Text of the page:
Appia - the Family car
The Appia was in production from 1953 to 1963 (approx). Known for its strength, Appias have an ability to go on forever. It is significant as a small car (1100cc), that gets great mileage (around 30-35 mpg), capturing Lancia heritage in a simpler, more modest car, yet without compromise. The Appia is about unbridled quality without complexity. Its an Aurelia come down to earth. The Appia lacks little in sophistication or build quality, with simplicity and endurance as its main virtues.
Our Appia was acquired in 1996, and this is its story:
The Family Car
Something had to be done. The family needed a car with room for three. Our family had grown, as we had a new child, but sometimes things change differently than expected. As a youngster, I grew up around Lancias. My parents both had them. Friday nights were in the garage, listening to the sound of triple webers on a Zagato. Weekends were in machine shops, welding places, and the special parts of the city that spoke of cars, metals, and making. Those memories are hard to recover, and even harder to let go. Even now thirty years later, they seem like yesterday.
Now armed with the excuse of a family, I started out for the holy grail of Lancias, a car to fit all needs: doesn't everyone need a family car? One evening, a chance look at the Lancia newsletter of the US club had some mention of an Appia sedan. The ad was brief, something about a series two sedan with low mileage. But the car was in Indianapolis, near Chicago, and of course, out of midwestern courtesy, I thought I would touch base with other Lanciste in the area. I had no real interest in the car, but wanted to say hello. I talked with Ben Richardson, who had placed the add on behalf of the cars owner. The car had belonged to Mr. Furman Stout, who had been into Lancia, and had a B20 in Indianapolis from 1954. Ben got a Lancia too, and the two of them owned Aurelias and represented Lancia in the heartland, living near the Speedway.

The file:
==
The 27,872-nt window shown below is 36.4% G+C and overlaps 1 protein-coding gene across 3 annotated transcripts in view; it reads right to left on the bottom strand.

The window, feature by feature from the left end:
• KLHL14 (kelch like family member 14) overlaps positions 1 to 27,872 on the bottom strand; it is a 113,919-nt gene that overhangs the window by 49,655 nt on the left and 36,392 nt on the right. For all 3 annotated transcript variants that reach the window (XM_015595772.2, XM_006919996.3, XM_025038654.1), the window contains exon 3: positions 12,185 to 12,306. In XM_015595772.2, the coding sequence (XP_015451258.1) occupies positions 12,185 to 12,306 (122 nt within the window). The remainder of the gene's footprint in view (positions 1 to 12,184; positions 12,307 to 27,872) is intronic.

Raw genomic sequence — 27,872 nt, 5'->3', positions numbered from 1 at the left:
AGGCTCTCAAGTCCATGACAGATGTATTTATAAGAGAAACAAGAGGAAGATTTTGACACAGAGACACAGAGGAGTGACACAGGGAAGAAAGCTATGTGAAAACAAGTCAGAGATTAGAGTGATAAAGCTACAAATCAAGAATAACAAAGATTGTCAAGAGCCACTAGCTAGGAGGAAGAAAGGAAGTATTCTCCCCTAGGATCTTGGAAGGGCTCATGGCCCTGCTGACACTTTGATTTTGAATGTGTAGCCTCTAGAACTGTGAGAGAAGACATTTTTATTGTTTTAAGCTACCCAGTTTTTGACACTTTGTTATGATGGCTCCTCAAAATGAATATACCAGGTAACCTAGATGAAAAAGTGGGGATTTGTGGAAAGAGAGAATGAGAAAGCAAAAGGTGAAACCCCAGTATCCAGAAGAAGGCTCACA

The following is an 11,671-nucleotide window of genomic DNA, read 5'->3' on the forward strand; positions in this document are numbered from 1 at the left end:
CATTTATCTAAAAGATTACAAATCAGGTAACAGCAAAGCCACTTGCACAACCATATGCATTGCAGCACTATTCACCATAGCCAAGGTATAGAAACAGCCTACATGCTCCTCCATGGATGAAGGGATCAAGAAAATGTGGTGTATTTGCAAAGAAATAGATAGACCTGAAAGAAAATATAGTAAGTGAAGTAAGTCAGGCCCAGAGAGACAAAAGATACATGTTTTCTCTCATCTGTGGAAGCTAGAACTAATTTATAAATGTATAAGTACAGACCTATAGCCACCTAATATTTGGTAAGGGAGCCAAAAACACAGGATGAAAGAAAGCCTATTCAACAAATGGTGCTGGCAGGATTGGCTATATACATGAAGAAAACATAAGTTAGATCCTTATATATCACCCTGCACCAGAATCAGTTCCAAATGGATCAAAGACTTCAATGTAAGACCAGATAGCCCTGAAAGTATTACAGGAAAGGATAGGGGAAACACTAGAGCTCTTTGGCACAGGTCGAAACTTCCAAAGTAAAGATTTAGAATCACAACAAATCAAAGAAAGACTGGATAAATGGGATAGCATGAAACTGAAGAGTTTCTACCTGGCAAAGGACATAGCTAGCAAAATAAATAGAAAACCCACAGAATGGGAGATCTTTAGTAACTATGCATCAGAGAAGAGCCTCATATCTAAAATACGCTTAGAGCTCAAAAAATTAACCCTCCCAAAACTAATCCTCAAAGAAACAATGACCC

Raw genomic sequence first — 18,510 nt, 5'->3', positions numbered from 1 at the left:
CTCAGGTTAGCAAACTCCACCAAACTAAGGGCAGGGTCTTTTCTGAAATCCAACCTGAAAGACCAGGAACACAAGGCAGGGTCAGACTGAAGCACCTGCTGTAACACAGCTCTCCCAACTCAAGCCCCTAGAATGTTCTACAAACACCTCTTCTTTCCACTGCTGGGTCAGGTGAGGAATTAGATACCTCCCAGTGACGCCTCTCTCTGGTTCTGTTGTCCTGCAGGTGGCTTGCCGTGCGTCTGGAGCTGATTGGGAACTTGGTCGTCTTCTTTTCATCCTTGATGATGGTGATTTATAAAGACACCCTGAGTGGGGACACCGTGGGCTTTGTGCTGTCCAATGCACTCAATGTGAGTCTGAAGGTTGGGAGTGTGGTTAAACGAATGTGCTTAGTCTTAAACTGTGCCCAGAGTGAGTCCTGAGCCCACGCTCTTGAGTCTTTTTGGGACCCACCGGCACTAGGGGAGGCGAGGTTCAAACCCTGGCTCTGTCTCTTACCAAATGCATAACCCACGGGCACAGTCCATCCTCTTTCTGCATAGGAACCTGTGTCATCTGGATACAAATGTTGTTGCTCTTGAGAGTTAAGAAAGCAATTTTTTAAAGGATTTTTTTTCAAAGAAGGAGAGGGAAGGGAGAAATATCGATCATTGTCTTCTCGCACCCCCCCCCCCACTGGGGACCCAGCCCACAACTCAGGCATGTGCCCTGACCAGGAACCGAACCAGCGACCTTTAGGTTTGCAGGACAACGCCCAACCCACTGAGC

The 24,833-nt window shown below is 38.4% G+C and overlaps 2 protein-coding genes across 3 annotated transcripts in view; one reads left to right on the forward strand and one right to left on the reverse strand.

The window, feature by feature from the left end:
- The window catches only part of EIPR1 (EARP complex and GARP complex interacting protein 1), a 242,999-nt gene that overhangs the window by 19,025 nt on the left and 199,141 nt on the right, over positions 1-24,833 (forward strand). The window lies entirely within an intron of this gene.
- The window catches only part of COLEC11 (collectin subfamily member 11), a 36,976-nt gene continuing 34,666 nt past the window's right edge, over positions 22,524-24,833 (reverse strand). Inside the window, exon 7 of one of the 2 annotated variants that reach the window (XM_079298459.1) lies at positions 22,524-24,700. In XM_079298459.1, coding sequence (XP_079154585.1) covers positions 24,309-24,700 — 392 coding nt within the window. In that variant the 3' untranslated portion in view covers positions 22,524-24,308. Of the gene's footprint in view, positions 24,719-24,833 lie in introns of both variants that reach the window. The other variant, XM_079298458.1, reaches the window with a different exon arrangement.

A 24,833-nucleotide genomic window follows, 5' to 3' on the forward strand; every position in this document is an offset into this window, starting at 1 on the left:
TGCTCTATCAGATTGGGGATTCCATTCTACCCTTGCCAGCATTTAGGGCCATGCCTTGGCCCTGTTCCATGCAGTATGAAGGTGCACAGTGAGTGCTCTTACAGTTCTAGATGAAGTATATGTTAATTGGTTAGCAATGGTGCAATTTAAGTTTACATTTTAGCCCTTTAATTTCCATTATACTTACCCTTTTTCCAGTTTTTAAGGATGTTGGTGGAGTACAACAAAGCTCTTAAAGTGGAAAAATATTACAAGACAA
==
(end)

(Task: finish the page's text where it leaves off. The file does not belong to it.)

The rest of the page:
So what was the Appia? Mr. Stout had bought the Appia in 1959, had recently passed away and his daughter was now selling the car. The car was amazingly a one owner car. Truly. Not one of those "I'm the third or fourth owner, but one guy had it most of the time.", but this one was a real time piece. I had heard of such stories, and even seen ads for "One owner cars", but never had seen one.
Negotiations were gently done over the phone. My wife (with great understanding) pushed me over the edge - "Don't wait, nothing like this comes along twice It is a very special thing. Just go ahead, do it." Armed with the knowledge that we would stay happily married even with the Appia, negotiations were undertaken. A price was agreed to, pending inspection, and a week later my family and I drove down. Driving through Indianapolis, going from one neighborhood to another, things looked worse and worse. Nerves were taut.
Finally we arrived and in the garage in the back, under old cloths, there it was. Sort of plain, dirty, with a sense of dignity nonetheless, the Appia held its own. It projected an aura, as if to say, "Yes, I'm here, its about time you arrived." It knew that it held the upper hand.
After a bit of fiddling, a new battery, checking fluids, and nudging a starter, the car fired right up. It ran. it braked. Air in the tires, injections of carb cleaner, and it ran rather smoothly. Just like the old days. I felt about 19 years old. Of course, we had to drive it home. After friendly discussions, our four month old son handed over the check, and bought his first car. So we packed up and started driving this 37 year-old car 70 mph on the interstate, back to Chicago. It seemed crazy, but once you had seen the car, it made all the sense in the world. It projected the Lancia aura without any concerns. It was a world of its own.
Update 2021: the car has been with us since 1996. In general, it has needed very little - in general refurbishing of the brakes, head gasket, starter, and wheels repainted. It remains a very happy car, and simply works well. There is something totally delightful about it, working as it did originally.
In Australia, I drove Peter Renou's wonderful Appia and realized our car was down on power. Giovanni (mechanic here in Chicago) reset the carburetor innards to original specs, and whammo, its a whole new car: it now cruises happily at 80mph+ and is quite peppy. In the past months, he's been slowly improving a few other things (found a wrong transmission bearing, etc.) and the car is now better than ever. Its amazing how sporty such a small sedan can be, and how satisfying it is when everything is right. There is a reason both members of the Lancia and De Virgilio families have s.2 Appias today - they are just that good.